The real problem is the willingness of politicians to say they can’t do anything which is manifested as the symptom of rising taxes.The provincial government needs to change the law and state that arbitrators must take into account the ability to pay. This will stop the unions from shopping for an arbitrator that will blindly grant outrageous increases. In these economic times, there is no need for “retention” payments, especially when 500 people apply for 20 firefighter positions. Another symptom of the problem of escalating costs is having $500,000 fire engines respond to medical emergencies only to be followed by an EMT staffed ambulance and several police cruisers. A recent report on a national TV network illustrated how Winnipeg addressed the symptom by having an EMT, with requisite defibrillator and oxygen equipment, on board a fire engine responding to a medical call. Additionally, co-location of ambulances at fire stations with a common dispatching system would negate fire trucks being sent for medical calls. While the problem of escalating costs is being raised, eliminate the symptom of separate silo building empires for police, fire, and ambulance services and have a unified command and dispatch system.
    Now that would be a true step forward, but don’t expect Guelph council to risk alienating their supportive unions.

    • Glen N. Tolhurst: A Nova Scotia professor wrote a letter in the G and M saying that fire fighters face hazards that no other public servant must face. She further stated that firefighters suffer illness and stress that force many to retire at 55. That statement masks the real reason they retire in their ’50’s. Their pension allows early retirement requiring no reason. If they are members of OMERS, the pension plan gives them $7,000 annually in “bridge money on top of their pension payout, until they are eligible for the Canada Pension benefit. If a fire fighter is earning $100,000 a year today, can you picture what he or she will be earning ten years from now if the salaries keep escalating as they have in recent years? The pensioner’s average life span is 82 years so he or she will be drawing from OMERS an indexed pension for some 27 years. And the taxpayer has to guarantee the pensioner will receive his pension regardless of whether they have the money or not. OMERS is the pension plan for 268,000 Ontario public servants and is currently underfunded by $9 billion.

  3. A different Paul

    The 24 hour shift is nothing more than a boondoggle. But there are other factors to consider as well. One is the “closed shop” atmosphere that exists. I know a firefighter who commutes to another area. I asked him why he did not apply to the Guelph Fire Department. His answer blew me away. He said that because of terms dictated by the Union, he would have to give up all his progressions and start at a junior salary. It was just not worth it for him. Commuting was better especially when one considered the 24 hour shift – one return commute rather than three for an 8 hour shift. We have lost control especially our Provincial and Municipal elected members. But when the “leaders” kiss the uni9on butt, what else can the voter expect. Time to throw this Mayor and her supporters out of office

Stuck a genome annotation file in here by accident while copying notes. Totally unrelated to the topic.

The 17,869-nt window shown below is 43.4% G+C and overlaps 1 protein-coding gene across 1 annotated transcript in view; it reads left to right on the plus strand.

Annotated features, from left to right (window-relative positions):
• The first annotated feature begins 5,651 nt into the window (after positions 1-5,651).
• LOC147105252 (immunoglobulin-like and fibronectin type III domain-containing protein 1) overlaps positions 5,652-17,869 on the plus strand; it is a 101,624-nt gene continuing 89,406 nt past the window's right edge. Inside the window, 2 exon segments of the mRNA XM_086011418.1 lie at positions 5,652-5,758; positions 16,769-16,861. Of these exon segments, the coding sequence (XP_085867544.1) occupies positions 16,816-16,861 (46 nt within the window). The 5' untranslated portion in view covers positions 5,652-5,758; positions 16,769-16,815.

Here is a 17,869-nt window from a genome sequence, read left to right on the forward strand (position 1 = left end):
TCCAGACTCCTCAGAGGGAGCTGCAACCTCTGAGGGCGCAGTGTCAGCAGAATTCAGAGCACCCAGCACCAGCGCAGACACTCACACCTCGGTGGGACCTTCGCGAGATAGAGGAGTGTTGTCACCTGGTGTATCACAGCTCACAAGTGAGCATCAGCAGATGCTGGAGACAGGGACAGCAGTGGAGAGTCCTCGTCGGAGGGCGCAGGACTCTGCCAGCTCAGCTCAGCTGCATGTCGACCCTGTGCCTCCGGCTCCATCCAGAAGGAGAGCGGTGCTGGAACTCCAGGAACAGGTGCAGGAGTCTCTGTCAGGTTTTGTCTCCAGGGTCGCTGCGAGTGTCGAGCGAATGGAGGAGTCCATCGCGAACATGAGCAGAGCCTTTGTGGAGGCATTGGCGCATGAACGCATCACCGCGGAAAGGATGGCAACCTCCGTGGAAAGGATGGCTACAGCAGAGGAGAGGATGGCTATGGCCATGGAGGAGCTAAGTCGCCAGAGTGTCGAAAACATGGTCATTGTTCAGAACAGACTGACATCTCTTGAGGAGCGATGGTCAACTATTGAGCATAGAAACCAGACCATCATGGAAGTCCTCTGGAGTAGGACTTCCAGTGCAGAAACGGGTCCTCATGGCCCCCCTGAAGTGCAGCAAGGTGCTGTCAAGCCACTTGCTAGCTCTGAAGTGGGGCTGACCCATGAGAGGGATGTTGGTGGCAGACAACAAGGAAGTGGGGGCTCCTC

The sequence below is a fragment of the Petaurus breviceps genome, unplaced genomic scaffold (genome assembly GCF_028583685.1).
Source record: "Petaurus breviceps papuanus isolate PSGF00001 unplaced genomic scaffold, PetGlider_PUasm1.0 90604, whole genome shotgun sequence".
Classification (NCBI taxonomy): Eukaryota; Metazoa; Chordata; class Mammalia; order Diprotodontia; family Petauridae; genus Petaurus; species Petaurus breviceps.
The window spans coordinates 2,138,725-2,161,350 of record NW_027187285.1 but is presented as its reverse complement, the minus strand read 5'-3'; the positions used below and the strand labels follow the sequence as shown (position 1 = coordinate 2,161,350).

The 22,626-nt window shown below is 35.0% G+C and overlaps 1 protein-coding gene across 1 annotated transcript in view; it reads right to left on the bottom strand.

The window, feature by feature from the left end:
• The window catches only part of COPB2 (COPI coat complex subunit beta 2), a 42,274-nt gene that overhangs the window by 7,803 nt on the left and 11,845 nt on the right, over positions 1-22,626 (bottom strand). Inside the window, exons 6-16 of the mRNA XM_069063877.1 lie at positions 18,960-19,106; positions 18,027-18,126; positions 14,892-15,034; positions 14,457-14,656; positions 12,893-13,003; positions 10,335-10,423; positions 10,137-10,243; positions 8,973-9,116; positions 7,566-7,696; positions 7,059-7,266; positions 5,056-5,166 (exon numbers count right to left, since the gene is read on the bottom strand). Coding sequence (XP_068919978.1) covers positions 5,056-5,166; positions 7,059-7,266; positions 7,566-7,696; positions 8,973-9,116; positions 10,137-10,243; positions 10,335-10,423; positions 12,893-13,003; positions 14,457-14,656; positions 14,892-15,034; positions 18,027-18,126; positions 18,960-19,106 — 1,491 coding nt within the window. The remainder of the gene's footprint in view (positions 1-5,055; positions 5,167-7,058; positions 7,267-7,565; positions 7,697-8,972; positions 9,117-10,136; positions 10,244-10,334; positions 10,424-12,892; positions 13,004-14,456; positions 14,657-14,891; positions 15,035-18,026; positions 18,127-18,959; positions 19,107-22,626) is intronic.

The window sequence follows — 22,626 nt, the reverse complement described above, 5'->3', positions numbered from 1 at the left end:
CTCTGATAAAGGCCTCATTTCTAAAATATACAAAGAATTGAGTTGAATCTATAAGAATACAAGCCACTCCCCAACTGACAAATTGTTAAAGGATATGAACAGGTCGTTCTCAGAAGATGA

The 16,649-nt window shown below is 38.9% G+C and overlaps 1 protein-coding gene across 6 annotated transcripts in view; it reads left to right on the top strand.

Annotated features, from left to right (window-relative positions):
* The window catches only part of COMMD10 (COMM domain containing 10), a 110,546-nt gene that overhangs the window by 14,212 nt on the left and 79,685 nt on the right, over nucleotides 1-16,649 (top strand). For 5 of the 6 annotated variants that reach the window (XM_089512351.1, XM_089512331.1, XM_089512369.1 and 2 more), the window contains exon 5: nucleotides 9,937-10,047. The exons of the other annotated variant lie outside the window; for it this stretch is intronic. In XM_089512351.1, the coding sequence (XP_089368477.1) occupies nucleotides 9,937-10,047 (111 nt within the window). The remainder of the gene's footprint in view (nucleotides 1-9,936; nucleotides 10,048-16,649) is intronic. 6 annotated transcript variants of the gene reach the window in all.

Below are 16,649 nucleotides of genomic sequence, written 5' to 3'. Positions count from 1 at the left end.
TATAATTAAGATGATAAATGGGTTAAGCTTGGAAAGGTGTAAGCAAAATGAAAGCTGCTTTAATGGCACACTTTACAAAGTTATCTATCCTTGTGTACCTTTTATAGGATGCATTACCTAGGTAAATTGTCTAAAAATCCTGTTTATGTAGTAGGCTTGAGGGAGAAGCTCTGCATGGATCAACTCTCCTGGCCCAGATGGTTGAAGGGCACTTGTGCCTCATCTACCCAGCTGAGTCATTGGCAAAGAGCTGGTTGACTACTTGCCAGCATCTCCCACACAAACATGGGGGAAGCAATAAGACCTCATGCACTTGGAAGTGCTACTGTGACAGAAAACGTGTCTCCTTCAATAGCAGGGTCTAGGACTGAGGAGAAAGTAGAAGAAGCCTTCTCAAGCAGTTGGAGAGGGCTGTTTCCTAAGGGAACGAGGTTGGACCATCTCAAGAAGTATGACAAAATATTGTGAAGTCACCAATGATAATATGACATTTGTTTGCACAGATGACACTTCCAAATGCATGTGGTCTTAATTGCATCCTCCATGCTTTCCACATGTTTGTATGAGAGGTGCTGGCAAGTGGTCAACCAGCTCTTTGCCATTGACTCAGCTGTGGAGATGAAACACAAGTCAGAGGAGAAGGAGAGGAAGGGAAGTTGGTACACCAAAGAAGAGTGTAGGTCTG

4. Jim

    Anyone can apply to become a firefighter. You can’t blame them for their high salary and 24 hr shifts because it common place around the province. I can tell you from my own personal experience that I am willing to pay for their salary when in need of their services.

    • Jim: It’s easy to play the necessity card when it comes to fire fighters or police. Let’s compare what citizens pay for insuring their automobiles. They have the right to seek the best coverage for the least amount of money. That option does not exist for taxpayers when essential public servants negotiate contract terms. What is occurring with successive firefighter and police contracts is placing a long term burden on the taxpayers who must guarantee their pensions for their lifetime. With the average OMERS member retiring at 58, this creates a 25 to 30 year guarantee on each retiree. As the municipal taxpayer is the underlying source of guaranteeing the benefits of the retired workers, the liability soars exponentially with every new contract. There is a top to all this and I believe it has been reached. You cannot expect a taxpayer earning $50,000 a year to support the guaranteed, indexed pension of a public servant earning twice that much.

  5. Tom

    This is not only a problem in Guelph, but North America in General, and certainly all of Canada. We should stop looking at fireman as heroes. Granted they can be heroes at times, but how heroic is washing your car, working out in the gym, or shopping for groceries? All of these things are common practice for firefighters. And then of course the second job that most of them have. More of us who actually work for a living should be upset about it. France has 80% volunteer firemen, how much money does this free up for better health care etc. We are not even opening that conversation yet in Canada. We should stop adoring firemen for their calendar, and start seeing them for what they really are; well trained but over-payed, municipal employees.